Rob Tetrault from Marchand is almost done with his run across Manitoba to bring awareness to cytomegalovirus, which is the number one cause of infant disability and non-genetic hearing loss among newborns.
He's calling the run "Run with Rob," and has been running 42km, or two half marathons, per day to make it across Manitoba.
He is now past Falcon Lake and nearing the final stretch, and once he is done, he will have ran 506km over the course of 12 days.
Tetrault says Terry Fox has been a huge inspiration to him through the years.
“I've always idolized Terry Fox. He's a hero of mine. I always thought he was just the most inspiring and awesome person ever. I read all his books and followed the story.”
He wanted to raise awareness for cytomegalovirus, but wasn’t sure how.
“I thought, 'I need to do something for this cause that I believe in, what can I do to really make a splash?' And I said 'I can't run across Canada, but I think I can run across Manitoba,'” he says. “And I was inspired by Terry, and I decided I would run across Manitoba.”
Tetrault was frustrated at the lack of awareness for cytomegalovirus.
“So my wife and I made a promise to each other 15 years ago that we would make a difference.”
Tetrault and his wife created and founded the Canadian CMV (cytomegalovirus) Foundation.
Over the years, the couple has raised about $1,000,000 for this cause, and they want to get mandatory universal screening for newborn babies.
This would mean that every child that is born would get screened for this condition. And if they have the condition, they would be treated.
“We know we can screen for it. We know we can treat it. And we know if we treat it, we have a better outcome for kids,” he says. “And we know that it's cost-effective, so there is no argument against screening.”
Mandatory screening is happening in both Ontario and Saskatchewan, and Manitoba has yet to adopt this.
On Thursday of last week, the bill that Tetrault has been presenting to the legislature for the last three years to make universal screening mandatory passed second reading.
Tetrault's goal for Run with Rob is to get the conversation out there.
“Babies are dying, babies are blind, babies are deaf because of our government’s inactivity, complacency and laziness. There is no other reason other than it's easier not to do it.”
He says there are many children impacted by this.
“Kids in Manitoba are impacted by this, kids all over the world are impacted by this, and my son was born with this,” he says. “So I decided I'm going to do something about it, and that is running across Manitoba to raise awareness for this specific cause.”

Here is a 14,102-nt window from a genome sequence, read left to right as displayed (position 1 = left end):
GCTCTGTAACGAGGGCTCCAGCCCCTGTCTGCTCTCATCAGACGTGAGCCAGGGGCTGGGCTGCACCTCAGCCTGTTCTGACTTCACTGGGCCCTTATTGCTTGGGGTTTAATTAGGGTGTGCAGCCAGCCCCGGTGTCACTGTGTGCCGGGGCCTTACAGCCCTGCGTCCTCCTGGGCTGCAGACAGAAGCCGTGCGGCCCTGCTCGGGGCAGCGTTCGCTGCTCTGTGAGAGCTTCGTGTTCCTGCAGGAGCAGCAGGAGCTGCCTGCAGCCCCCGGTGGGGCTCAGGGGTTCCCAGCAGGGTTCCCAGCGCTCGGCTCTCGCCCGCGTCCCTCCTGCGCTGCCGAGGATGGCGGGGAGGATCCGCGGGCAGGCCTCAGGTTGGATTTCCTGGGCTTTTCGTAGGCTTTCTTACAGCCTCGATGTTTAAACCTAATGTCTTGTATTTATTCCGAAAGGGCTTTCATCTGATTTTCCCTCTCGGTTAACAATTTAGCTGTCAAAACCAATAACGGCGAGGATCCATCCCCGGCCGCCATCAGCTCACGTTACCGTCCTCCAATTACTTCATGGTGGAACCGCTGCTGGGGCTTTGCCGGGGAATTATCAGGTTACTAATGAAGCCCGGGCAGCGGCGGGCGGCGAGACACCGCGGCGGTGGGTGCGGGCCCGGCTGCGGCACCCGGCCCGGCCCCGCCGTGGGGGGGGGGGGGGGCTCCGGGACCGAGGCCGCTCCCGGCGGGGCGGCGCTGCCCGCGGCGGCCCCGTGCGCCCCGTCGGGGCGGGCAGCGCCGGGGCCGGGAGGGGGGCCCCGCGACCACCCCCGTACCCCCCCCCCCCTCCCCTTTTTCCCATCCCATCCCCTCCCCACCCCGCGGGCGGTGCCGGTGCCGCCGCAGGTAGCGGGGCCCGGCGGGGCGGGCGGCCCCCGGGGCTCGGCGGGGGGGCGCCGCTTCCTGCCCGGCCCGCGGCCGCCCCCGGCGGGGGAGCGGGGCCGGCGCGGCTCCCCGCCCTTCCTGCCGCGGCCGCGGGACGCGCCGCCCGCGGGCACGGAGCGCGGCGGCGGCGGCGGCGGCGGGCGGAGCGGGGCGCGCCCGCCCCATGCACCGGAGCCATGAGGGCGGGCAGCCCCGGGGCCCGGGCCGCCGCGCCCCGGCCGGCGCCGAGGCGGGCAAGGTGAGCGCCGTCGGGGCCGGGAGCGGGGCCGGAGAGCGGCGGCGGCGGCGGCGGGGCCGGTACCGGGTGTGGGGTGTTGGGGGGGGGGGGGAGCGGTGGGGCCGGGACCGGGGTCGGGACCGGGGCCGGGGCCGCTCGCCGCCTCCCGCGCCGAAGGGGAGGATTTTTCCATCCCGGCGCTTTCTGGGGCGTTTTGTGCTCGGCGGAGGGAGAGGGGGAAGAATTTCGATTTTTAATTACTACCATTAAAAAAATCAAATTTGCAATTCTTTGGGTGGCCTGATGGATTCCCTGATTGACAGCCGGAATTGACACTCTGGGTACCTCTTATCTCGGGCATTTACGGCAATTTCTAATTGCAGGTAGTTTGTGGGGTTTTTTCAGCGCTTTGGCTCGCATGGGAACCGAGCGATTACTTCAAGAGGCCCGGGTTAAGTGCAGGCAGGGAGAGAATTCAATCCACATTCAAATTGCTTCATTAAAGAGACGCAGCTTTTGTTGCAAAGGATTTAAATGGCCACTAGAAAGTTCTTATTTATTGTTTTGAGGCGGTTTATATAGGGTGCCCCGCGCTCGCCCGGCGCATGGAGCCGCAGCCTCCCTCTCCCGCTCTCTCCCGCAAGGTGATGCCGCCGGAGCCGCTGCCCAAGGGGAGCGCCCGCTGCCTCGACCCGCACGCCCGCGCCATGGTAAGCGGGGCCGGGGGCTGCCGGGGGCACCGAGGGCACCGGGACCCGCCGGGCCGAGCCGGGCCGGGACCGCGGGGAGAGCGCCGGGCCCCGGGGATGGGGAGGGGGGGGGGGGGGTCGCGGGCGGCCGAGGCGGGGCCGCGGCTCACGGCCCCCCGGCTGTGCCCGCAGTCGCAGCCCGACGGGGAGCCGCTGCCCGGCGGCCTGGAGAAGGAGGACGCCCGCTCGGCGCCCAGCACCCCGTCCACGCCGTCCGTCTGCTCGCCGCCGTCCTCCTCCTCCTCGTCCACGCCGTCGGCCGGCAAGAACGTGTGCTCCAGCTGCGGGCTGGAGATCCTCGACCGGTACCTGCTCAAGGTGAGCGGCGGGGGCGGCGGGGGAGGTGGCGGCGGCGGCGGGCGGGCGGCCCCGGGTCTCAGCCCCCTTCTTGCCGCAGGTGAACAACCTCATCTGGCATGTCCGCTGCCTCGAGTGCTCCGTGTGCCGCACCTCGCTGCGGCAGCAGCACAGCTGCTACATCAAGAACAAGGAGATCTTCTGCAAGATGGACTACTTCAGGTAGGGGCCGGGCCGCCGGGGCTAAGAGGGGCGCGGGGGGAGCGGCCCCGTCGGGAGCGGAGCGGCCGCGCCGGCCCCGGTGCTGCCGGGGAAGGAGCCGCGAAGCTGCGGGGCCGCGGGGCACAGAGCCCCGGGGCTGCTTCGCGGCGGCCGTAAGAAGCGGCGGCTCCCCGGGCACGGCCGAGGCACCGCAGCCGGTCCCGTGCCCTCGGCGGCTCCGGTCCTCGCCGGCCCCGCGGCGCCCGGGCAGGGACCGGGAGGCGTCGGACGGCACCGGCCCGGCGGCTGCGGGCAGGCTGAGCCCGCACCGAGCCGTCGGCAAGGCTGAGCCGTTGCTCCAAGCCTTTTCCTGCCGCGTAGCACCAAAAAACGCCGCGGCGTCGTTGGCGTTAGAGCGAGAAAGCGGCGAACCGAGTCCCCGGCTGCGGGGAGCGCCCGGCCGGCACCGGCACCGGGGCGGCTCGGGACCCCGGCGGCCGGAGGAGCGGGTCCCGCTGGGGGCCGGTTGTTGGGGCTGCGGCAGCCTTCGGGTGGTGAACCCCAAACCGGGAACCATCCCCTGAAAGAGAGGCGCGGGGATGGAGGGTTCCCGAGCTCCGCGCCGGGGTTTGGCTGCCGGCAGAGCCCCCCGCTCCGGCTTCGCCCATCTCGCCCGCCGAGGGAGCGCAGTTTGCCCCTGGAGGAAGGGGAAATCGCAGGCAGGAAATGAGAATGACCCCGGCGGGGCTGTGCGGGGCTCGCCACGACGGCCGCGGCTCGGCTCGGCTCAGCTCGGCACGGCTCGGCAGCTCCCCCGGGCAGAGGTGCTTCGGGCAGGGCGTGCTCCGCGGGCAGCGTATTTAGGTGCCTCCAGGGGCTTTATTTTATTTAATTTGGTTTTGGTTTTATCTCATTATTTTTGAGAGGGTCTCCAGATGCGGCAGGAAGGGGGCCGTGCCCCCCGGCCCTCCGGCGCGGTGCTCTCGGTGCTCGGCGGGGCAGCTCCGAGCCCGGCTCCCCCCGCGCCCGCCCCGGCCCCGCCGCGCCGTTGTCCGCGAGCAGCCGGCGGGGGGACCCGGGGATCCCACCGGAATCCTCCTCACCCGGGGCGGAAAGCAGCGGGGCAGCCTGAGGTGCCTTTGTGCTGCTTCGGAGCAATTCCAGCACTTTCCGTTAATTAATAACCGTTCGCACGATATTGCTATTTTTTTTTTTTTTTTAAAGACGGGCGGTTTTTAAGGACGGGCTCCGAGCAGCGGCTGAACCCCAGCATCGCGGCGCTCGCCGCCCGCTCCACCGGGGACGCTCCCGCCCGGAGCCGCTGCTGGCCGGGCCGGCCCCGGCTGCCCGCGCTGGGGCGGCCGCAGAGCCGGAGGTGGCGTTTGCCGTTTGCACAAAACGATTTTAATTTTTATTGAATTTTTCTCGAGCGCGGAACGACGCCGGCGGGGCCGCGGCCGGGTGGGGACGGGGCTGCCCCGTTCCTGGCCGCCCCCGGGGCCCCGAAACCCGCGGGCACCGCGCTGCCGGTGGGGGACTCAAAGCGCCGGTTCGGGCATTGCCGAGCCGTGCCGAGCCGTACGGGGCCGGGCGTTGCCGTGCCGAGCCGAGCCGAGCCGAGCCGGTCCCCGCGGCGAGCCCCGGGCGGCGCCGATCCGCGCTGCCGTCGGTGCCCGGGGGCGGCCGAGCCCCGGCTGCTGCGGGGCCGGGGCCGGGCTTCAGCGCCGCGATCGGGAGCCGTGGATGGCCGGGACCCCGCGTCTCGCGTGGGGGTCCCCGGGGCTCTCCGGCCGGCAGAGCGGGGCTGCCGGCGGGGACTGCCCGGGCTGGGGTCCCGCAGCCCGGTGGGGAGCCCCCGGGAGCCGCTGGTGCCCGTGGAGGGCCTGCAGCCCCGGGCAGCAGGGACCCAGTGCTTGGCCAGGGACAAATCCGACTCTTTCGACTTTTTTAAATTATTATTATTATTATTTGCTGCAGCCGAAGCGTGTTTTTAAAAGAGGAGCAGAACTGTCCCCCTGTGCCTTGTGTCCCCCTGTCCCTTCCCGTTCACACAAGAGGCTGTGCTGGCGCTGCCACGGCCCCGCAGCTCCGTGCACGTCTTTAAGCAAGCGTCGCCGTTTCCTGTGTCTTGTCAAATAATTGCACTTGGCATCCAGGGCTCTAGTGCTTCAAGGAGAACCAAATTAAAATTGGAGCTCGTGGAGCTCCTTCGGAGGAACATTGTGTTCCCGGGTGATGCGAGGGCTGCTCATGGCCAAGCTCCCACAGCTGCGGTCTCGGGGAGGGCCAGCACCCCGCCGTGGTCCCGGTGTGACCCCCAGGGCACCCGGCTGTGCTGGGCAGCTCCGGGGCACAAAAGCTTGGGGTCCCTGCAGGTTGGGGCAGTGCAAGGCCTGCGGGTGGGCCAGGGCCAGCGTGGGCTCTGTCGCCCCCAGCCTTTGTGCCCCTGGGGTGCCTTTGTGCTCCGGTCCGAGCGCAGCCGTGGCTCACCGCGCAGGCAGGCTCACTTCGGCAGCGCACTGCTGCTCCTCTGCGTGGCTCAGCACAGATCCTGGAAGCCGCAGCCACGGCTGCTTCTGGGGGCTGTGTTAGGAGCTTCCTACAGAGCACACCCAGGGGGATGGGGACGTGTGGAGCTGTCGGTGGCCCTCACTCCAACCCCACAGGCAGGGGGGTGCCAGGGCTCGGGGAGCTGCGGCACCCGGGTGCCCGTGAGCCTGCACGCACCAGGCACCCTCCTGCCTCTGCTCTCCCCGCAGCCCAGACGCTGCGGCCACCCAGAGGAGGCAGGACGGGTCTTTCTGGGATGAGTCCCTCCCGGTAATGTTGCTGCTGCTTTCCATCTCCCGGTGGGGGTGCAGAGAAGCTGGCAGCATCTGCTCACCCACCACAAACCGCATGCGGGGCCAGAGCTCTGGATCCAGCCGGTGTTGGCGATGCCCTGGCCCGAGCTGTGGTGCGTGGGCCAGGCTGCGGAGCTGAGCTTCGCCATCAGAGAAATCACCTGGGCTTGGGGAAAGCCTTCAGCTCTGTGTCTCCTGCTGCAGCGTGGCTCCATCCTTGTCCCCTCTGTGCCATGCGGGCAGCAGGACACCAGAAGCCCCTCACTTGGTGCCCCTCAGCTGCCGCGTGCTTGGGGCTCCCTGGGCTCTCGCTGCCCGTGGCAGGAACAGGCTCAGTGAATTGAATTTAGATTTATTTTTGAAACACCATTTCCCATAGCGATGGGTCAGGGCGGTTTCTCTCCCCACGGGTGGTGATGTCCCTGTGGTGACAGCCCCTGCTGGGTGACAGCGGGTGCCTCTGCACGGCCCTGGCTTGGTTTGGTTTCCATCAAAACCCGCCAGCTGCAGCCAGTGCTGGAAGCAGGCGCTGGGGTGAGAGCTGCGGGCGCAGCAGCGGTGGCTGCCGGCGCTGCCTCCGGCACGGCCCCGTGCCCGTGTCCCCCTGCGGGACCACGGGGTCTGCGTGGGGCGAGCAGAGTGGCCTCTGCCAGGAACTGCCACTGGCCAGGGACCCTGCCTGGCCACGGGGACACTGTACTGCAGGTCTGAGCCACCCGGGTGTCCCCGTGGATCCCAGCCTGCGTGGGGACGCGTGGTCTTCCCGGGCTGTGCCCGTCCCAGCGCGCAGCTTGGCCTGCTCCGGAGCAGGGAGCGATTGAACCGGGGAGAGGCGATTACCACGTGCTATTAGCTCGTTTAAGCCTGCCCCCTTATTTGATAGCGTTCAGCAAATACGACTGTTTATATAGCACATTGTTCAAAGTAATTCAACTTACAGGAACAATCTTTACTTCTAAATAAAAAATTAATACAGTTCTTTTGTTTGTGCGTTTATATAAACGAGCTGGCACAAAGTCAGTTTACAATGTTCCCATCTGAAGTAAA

He says it’s incredible to see so many people from across Manitoba giving such overwhelming support, and to jump on board with what he is doing.
“It's been humbling and inspiring and emotional. I can't believe the support I've had from friends and family and people from all over this wonderful country.”
So far he has run with almost 200 people across Manitoba, and he says about 90 percent of those people have never done a half marathon before this.
“So every person who has come with me has now done a half marathon. Those people have been inspired,” he says. “And I go bed every night and I'm like ‘man, this is cool.’ This is the coolest thing I've ever done, I'm so thankful.”
As he is nearing the end of his run across Manitoba, he has had a lot of time to ponder and think about what this has meant.
“And I'm a little emotional because I'm at the end of it. That thought of those poor kids, it's what drives me everyday.”
He's been holding up very well throughout the course of this event.
“I have been the luckiest guy. I got no injuries. I had a bad bout of blisters in the first week, but nobody’s stopping me. I'm full of energy and I feel like I could run to the border right now.”
He notes he trained very hard for this. He read books on how Terry Fox and Ultra marathoners train. He also has a nutritionist, personal trainer, and a running coach.
He says every day running across Manitoba is a fun day, and he feels so lucky to be able to do this.
“I ran with my 63 year old uncle, my brother, my sister, my mom, my dad, my colleagues, my hockey team, my old hockey team, my buddies from Marchand, my buddies from the La Broquerie, my work buddies from the city, random farmers from Virden, and it's just been the coolest thing ever.”
After he is done with his run across Manitoba, he wants to keep raising awareness through Run with Rob.
“I think New Brunswick is next because they don't have screening in New Brunswick. Somebody needs to do it there, and why not me?”
If you want to donate or sign the petition to make universal screening mandatory, go to runwithrob.com.
With files from Dave Anthony